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1. Early Childhood Screening

Early Childhood Screening involves testing children between the ages of 2 and 7 in foundational and developmental areas including vision, coordination, speech, cognitive development, and social and emotional skills. The screening's purpose is to identify health, developmental and/or other factors that may interfere with a child's learning, growth and development. There are a lot of problems that could go undetected. We're seeing an increase in the number of possible problems. Hearing and vision is a common problem that could be overlooked." If potential problems are detected in any of the screened-for areas, the child then has the opportunity to receive specialized help before entering primary school. The following areas are targeted during screening: 

  • communication:  understanding and following simple instructions

  • Fine motor : handwriting / cutting / stringing 

  • Gross motor: balance /coordination

  • Visual perceptual skills: discrimination 

  • Attention and processing speed 

  • Sensory Processing


This Early Childhood Screening enables our therapists to gain an insight of  your child. Beside that,  parents will also gain in-depth information about assessment and therapy services, have an opportunity to ask the therapist questions and tour our centre.

Parents have the option to book an assessment or commence therapy (if their child has been assessed previously in the last 6- 12 months elsewhere, please bring along the report or referral letter) 

2. Assessments

We conduct various occupational therapy and speech therapy assessment services. Depending on the child’s age and ability, a full assessment usually involves a combination of standardised assessments, clinical observations and feedback of the child’s performance both at home and school. A formal report is applicable for special assistance in school such as extra time during exam or exemption from certain subjects.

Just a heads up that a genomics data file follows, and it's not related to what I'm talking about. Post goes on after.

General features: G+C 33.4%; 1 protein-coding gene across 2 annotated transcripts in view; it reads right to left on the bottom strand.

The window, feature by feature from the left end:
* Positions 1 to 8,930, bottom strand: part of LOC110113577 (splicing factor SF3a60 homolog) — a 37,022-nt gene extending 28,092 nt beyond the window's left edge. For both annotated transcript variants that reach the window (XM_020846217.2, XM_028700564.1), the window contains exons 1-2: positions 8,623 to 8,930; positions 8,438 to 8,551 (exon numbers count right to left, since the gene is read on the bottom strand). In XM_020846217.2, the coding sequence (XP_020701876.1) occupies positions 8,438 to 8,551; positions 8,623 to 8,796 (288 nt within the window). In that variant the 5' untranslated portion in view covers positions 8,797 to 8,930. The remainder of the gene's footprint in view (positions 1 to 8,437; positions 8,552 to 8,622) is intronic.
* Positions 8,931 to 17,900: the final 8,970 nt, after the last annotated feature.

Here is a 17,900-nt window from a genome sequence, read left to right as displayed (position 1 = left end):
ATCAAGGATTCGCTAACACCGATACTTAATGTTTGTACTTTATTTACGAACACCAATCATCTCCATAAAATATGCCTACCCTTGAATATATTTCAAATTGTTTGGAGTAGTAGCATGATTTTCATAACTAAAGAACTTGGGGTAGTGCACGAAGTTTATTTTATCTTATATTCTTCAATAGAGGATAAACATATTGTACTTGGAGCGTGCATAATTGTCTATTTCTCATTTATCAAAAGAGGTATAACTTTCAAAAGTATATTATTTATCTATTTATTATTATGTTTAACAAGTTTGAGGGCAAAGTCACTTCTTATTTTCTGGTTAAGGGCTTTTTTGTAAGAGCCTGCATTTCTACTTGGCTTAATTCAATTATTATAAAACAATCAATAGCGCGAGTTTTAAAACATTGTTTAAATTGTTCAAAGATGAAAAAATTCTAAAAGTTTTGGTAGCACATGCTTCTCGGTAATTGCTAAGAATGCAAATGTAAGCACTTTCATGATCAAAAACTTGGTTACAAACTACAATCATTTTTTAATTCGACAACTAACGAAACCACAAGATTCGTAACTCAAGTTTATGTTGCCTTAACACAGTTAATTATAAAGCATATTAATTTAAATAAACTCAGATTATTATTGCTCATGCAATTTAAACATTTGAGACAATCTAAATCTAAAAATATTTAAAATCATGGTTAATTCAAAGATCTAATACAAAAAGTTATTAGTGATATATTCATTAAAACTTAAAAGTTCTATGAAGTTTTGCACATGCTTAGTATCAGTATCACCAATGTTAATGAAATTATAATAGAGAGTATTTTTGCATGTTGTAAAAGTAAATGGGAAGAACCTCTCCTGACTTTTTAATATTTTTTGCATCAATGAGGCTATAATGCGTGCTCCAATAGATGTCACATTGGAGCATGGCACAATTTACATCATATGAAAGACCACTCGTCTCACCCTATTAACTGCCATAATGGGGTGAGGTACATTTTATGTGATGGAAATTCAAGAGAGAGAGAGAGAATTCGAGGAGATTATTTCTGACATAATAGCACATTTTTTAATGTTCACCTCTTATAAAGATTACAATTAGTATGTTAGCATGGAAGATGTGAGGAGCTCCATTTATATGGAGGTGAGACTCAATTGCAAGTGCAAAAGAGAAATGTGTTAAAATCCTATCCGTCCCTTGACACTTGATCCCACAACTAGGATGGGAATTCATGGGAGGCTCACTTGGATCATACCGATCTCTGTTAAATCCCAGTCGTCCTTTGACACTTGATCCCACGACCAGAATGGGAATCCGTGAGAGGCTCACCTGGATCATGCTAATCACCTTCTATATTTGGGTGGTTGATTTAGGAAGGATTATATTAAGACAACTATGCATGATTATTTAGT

Who may benefit from support

A child may benefit from support if they have needs in the areas of:

  • Gross motor or fine motor skills.

  • Completing self-care skills such as toileting, brushing teeth, dressing or eating.

  • Handwriting including motor, sensory or perceptual challenges.

  • Organising themselves or their belongings.

  • Planning and sequencing tasks.

  • Regulating their body to attend to a lesson.

  • Emotional regulation

  • Forming and maintaining friendships.

  • Visual perceptual skills which may impact many school-based tasks.

  • Processing sensory information – for example becoming upset by certain fabrics, sounds or other sensory experiences.

  • Low frustration tolerance or poor impulse control.

Any child experiencing challenges preventing them from living life to the fullest could potentially benefit from occupational therapy services.  

Occupational Therapy

  • Bruininks-Oseretsky Test of Motor Proficiency, Second Edition

  • Beery-Buktenica Developmental Test of Visual-Motor Integration

  • Developmental Test of Visual Perception

  • Sensory Profile 

Speech Therapy

Clinical Evaluation of Language Fundamentals (5th Edition) 

3. The Post Assessment Feedback Session

In the post assessment feedback session, the therapist will explain the comprehensive assessment report. This includes:

  • Assessment results

  • The child’s identified strengths and weaknesses

  • Therapist recommendations

Therapy reports are useful for schools and providing information for other professionals working with the child. The feedback session provides an invaluable opportunity for parents to discuss the findings and ask questions to understand further the challenges their child may be experiencing.

This assessment is crucial and ensure that our approach is specifically catered to your child’s needs, including targeted intervention goals in partnership with parent input. 

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